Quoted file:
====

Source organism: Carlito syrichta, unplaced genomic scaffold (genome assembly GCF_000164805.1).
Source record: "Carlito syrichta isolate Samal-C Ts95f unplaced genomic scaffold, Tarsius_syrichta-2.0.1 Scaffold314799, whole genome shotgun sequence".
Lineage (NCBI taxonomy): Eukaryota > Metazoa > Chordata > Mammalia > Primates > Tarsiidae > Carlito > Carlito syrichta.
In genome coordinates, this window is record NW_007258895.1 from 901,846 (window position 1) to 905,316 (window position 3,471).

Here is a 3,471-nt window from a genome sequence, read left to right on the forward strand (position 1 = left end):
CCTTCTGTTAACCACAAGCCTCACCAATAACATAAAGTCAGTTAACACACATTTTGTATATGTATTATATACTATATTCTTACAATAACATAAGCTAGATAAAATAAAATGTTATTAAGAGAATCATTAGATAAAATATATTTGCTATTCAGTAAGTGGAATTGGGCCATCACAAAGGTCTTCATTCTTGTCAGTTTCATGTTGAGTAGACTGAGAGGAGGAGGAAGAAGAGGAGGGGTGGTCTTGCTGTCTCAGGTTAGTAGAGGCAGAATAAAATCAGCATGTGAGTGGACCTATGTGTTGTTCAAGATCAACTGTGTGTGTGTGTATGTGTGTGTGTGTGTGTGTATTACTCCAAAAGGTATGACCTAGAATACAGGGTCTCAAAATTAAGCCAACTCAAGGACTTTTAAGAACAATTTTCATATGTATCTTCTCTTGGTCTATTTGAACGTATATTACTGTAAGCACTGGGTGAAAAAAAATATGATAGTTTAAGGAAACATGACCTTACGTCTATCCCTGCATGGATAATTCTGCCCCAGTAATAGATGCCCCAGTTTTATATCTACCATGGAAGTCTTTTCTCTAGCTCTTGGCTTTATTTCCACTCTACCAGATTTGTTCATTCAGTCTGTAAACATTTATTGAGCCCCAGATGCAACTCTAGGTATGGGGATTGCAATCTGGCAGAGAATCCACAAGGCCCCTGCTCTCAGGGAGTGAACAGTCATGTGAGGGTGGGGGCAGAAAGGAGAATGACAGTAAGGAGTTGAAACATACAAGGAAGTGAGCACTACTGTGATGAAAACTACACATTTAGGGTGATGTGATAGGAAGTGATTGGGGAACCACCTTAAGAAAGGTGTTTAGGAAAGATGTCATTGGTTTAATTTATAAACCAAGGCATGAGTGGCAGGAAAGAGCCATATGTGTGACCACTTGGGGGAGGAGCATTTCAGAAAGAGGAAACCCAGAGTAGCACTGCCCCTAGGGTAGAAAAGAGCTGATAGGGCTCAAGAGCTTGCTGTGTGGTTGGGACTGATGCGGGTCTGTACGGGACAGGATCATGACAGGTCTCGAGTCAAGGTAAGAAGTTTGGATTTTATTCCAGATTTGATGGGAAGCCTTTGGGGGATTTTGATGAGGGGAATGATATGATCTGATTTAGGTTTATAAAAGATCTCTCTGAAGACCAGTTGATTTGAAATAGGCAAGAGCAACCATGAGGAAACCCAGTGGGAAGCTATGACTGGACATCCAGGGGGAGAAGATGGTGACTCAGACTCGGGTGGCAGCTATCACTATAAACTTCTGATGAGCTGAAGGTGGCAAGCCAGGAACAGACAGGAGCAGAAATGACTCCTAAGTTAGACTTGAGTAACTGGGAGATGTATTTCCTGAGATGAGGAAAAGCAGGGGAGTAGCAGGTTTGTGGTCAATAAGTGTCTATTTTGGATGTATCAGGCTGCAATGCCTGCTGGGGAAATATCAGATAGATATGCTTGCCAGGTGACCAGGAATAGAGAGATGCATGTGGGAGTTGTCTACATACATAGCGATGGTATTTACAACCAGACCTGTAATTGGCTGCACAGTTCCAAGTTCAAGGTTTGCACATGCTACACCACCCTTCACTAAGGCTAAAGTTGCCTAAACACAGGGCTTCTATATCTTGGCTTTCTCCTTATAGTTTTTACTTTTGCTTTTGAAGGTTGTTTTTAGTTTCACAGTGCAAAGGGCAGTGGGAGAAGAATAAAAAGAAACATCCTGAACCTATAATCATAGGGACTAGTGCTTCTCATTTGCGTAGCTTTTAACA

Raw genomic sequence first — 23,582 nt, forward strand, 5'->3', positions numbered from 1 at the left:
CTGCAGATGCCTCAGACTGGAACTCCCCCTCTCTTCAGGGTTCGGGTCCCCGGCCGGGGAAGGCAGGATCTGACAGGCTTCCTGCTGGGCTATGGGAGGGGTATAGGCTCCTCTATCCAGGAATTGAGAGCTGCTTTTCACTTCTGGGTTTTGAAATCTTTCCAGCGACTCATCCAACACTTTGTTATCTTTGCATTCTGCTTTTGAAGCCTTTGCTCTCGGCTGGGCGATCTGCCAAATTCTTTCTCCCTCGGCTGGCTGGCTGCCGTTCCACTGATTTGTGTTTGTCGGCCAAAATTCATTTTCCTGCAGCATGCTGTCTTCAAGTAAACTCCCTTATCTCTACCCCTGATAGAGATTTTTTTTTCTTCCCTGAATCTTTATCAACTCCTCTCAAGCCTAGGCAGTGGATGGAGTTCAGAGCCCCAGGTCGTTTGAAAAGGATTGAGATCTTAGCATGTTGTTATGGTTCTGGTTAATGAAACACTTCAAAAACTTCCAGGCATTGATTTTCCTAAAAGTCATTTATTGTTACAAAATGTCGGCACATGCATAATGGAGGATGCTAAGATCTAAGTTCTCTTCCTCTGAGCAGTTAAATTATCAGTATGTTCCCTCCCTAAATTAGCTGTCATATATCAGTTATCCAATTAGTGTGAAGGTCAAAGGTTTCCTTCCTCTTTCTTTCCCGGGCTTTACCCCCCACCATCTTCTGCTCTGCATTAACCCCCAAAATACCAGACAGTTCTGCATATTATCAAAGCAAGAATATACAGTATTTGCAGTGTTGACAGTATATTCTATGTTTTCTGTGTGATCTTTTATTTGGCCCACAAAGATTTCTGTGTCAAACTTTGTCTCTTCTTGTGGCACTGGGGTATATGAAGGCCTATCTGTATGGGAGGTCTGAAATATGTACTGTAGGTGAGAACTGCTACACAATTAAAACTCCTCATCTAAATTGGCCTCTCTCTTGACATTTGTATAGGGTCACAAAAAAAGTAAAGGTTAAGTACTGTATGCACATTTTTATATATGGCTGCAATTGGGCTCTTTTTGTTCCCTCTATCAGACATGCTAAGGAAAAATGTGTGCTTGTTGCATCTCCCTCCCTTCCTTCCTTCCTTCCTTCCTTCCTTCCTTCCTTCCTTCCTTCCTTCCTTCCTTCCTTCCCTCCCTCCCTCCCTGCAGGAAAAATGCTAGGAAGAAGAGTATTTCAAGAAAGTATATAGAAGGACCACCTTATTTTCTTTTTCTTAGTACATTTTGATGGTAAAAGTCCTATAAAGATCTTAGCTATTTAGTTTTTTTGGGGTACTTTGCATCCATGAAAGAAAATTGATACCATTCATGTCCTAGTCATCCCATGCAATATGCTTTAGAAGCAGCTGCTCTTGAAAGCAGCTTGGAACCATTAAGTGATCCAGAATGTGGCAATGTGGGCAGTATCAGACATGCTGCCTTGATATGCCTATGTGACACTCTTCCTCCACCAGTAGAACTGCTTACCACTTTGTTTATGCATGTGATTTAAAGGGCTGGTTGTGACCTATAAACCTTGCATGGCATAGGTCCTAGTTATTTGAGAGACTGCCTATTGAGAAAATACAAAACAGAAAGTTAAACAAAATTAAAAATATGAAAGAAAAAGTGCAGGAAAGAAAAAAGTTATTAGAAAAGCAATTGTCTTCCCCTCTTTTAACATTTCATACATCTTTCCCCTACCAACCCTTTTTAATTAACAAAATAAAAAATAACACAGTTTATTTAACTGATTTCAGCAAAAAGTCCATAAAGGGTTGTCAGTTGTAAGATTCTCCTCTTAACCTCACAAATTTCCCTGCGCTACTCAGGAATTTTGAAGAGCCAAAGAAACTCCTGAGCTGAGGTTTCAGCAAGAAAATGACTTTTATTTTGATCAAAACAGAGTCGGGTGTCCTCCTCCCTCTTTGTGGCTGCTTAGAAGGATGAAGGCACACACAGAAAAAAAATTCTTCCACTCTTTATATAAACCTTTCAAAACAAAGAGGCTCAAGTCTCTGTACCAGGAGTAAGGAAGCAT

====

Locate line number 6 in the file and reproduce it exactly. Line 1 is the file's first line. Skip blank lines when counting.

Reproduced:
CCTTCTGTTAACCACAAGCCTCACCAATAACATAAAGTCAGTTAACACACATTTTGTATATGTATTATATACTATATTCTTACAATAACATAAGCTAGATAAAATAAAATGTTATTAAGAGAATCATTAGATAAAATATATTTGCTATTCAGTAAGTGGAATTGGGCCATCACAAAGGTCTTCATTCTTGTCAGTTTCATGTTGAGTAGACTGAGAGGAGGAGGAAGAAGAGGAGGGGTGGTCTTGCTGTCTCAGGTTAGTAGAGGCAGAATAAAATCAGCATGTGAGTGGACCTATGTGTTGTTCAAGATCAACTGTGTGTGTGTGTATGTGTGTGTGTGTGTGTGTATTACTCCAAAAGGTATGACCTAGAATACAGGGTCTCAAAATTAAGCCAACTCAAGGACTTTTAAGAACAATTTTCATATGTATCTTCTCTTGGTCTATTTGAACGTATATTACTGTAAGCACTGGGTGAAAAAAAATATGATAGTTTAAGGAAACATGACCTTACGTCTATCCCTGCATGGATAATTCTGCCCCAGTAATAGATGCCCCAGTTTTATATCTACCATGGAAGTCTTTTCTCTAGCTCTTGGCTTTATTTCCACTCTACCAGATTTGTTCATTCAGTCTGTAAACATTTATTGAGCCCCAGATGCAACTCTAGGTATGGGGATTGCAATCTGGCAGAGAATCCACAAGGCCCCTGCTCTCAGGGAGTGAACAGTCATGTGAGGGTGGGGGCAGAAAGGAGAATGACAGTAAGGAGTTGAAACATACAAGGAAGTGAGCACTACTGTGATGAAAACTACACATTTAGGGTGATGTGATAGGAAGTGATTGGGGAACCACCTTAAGAAAGGTGTTTAGGAAAGATGTCATTGGTTTAATTTATAAACCAAGGCATGAGTGGCAGGAAAGAGCCATATGTGTGACCACTTGGGGGAGGAGCATTTCAGAAAGAGGAAACCCAGAGTAGCACTGCCCCTAGGGTAGAAAAGAGCTGATAGGGCTCAAGAGCTTGCTGTGTGGTTGGGACTGATGCGGGTCTGTACGGGACAGGATCATGACAGGTCTCGAGTCAAGGTAAGAAGTTTGGATTTTATTCCAGATTTGATGGGAAGCCTTTGGGGGATTTTGATGAGGGGAATGATATGATCTGATTTAGGTTTATAAAAGATCTCTCTGAAGACCAGTTGATTTGAAATAGGCAAGAGCAACCATGAGGAAACCCAGTGGGAAGCTATGACTGGACATCCAGGGGGAGAAGATGGTGACTCAGACTCGGGTGGCAGCTATCACTATAAACTTCTGATGAGCTGAAGGTGGCAAGCCAGGAACAGACAGGAGCAGAAATGACTCCTAAGTTAGACTTGAGTAACTGGGAGATGTATTTCCTGAGATGAGGAAAAGCAGGGGAGTAGCAGGTTTGTGGTCAATAAGTGTCTATTTTGGATGTATCAGGCTGCAATGCCTGCTGGGGAAATATCAGATAGATATGCTTGCCAGGTGACCAGGAATAGAGAGATGCATGTGGGAGTTGTCTACATACATAGCGATGGTATTTACAACCAGACCTGTAATTGGCTGCACAGTTCCAAGTTCAAGGTTTGCACATGCTACACCACCCTTCACTAAGGCTAAAGTTGCCTAAACACAGGGCTTCTATATCTTGGCTTTCTCCTTATAGTTTTTACTTTTGCTTTTGAAGGTTGTTTTTAGTTTCACAGTGCAAAGGGCAGTGGGAGAAGAATAAAAAGAAACATCCTGAACCTATAATCATAGGGACTAGTGCTTCTCATTTGCGTAGCTTTTAACA